The opinion of the court was delivered by: James K. Singleton, Jr. United States District Judge
At Docket No. 41 this Court issued its Order to Show Cause why this matter should not be stayed pending the issuance of the mandate by the United States Court of Appeals for the Ninth Circuit in Hayward v. Marshall, 512 F.3d 536, rehrg en banc granted, 527 F.3d 797 (9th Cir. 2008), Case No. 06-55392. Respondent concurs that this matter should be stayed. Docket No. 43. At Docket No. 42 Petitioner Keith Somers, a state prisoner appearing through counsel, opposed staying this matter.
In his amended petition Somers presents essentially a single ground: his due process rights were violated because the parole board denied him parole based solely on the facts of the underlying conviction. In opposing entry of an order staying this action, Somers contends that delay awaiting the decision in Hayward will cause him irreparable injury, i.e., continued wrongful imprisonment.
This Court is not unmindful of the decision of the California Supreme Court in In re Lawrence,*fn1 which strongly supports Somers's position. This Court cannot, however, grant relief unless the decision of the state court being reviewed in this case was "contrary to, or involved an unreasonable application of, clearly established Federal law, as determined by the Supreme Court of the United States" or "was based on an unreasonable determination of the facts in light of the evidence presented in the State court proceeding."*fn2 The Supreme Court has explained that "clearly established Federal law" in § 2254(d)(1) "refers to the holdings, as opposed to the dicta, of [the Supreme Court] as of the time of the relevant state-court decision."*fn3 Thus, where holdings of the Supreme Court regarding the issue presented on habeas review are lacking, "it cannot be said that the state court 'unreasonabl[y] appli[ed] clearly established Federal law.'"*fn4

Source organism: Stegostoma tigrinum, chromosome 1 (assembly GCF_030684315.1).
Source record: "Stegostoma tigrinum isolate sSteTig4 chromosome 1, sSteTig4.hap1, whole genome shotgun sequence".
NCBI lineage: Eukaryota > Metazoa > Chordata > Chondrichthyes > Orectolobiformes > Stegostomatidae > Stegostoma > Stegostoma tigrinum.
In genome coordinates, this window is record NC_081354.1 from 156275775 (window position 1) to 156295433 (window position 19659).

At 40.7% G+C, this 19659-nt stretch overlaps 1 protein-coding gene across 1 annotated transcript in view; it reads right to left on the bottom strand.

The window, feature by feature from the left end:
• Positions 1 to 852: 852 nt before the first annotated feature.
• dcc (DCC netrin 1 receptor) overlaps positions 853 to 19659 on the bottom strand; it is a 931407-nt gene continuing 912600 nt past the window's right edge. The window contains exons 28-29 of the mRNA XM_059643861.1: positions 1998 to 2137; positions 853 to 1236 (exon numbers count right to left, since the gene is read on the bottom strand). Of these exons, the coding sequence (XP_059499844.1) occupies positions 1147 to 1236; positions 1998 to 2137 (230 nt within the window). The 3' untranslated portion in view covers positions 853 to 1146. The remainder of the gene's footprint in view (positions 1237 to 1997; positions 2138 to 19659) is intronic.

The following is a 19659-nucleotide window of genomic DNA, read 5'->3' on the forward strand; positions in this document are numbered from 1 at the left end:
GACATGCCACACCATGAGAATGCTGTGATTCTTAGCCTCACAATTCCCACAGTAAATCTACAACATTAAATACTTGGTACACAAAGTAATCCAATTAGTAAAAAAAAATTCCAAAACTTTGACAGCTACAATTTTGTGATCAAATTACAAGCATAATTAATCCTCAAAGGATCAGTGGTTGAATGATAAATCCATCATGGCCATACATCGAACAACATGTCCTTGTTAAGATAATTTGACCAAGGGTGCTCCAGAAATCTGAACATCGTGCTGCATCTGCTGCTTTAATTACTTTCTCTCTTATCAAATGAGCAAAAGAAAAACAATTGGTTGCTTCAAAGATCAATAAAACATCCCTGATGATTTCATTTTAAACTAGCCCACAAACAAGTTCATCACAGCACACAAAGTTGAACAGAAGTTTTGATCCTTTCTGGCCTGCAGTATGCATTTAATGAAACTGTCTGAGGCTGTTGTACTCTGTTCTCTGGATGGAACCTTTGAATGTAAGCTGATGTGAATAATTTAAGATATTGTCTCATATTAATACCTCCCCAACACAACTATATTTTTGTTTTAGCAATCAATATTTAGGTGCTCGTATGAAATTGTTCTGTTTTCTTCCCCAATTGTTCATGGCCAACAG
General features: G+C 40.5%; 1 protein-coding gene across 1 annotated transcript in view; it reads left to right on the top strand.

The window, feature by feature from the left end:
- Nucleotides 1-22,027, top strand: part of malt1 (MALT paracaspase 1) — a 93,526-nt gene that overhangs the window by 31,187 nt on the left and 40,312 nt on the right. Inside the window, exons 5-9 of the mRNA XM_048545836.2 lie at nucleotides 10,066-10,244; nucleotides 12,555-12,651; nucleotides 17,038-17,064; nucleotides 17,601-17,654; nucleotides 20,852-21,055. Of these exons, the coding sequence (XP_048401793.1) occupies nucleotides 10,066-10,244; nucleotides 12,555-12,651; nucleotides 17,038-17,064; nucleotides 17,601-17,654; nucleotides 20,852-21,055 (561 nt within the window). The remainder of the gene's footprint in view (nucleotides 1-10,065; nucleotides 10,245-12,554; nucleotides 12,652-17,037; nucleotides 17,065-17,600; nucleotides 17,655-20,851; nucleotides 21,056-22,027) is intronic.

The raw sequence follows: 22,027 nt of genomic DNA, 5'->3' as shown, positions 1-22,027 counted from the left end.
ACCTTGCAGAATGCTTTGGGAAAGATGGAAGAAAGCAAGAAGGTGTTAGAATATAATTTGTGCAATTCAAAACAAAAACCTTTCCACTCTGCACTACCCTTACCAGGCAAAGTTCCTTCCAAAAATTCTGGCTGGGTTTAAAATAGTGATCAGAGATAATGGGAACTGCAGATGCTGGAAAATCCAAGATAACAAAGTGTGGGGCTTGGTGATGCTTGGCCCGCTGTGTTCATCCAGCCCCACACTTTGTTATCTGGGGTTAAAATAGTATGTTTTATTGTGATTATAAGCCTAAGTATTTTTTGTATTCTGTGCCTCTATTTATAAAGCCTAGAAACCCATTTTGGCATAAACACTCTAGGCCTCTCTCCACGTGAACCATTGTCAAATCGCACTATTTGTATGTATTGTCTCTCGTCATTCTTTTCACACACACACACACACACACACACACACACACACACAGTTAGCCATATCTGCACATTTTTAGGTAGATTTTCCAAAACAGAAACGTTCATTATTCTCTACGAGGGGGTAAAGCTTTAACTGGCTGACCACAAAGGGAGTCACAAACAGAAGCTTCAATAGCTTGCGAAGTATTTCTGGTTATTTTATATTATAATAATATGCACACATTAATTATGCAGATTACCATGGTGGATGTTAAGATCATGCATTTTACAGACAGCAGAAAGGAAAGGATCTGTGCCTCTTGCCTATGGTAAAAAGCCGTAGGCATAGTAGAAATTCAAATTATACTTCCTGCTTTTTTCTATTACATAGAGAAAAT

Whatever view the California Supreme Court may have construing Federal law, no matter how persuasive, is irrelevant in a federal habeas proceeding.*fn5
The law concerning the extent of the reliance by the parole board on the facts of the underlying conviction constitutes a denial of due process is far from "well settled." Squarely before the en banc panel in Hayward is whether the dicta in Biggs v. Terhune,*fn6 "[a] continued reliance in the future on an unchanging factor, the circumstances of the offense and conduct prior to imprisonment, runs contrary to the rehabilitative goals espoused by the system and could result in a due process violation," is, or should be, the Federal law of the circuit. Whatever the decision reached in Hayward may be, this Court will be bound by that decision,*fn7 not the decision of the California Supreme Court in Lawrence.
The Court is also not unmindful of the potential adverse impact that staying this action may have on Somers. On the other hand, any ruling in his favor by this Court more likely than not would be appealed to the Ninth Circuit, which is itself holding cases in abeyance pending the decision in Hayward.
IT IS THEREFORE ORDERED THAT this matter is stayed pending the issuance of the mandate by the United States Court of Appeals for the Ninth Circuit in Hayward v. Marshall, 512 F.3d 536, rehrg en banc granted, 527 F.3d 797 (9th Cir. 2008), Case No. 06-55392.
IT IS FURTHER ORDERED THAT, should the Petitioner be granted parole, not later than 30 days after the decision of the Board of Parole Hearings becomes effective, Respondent is directed to inform the Court of the action of the Board ...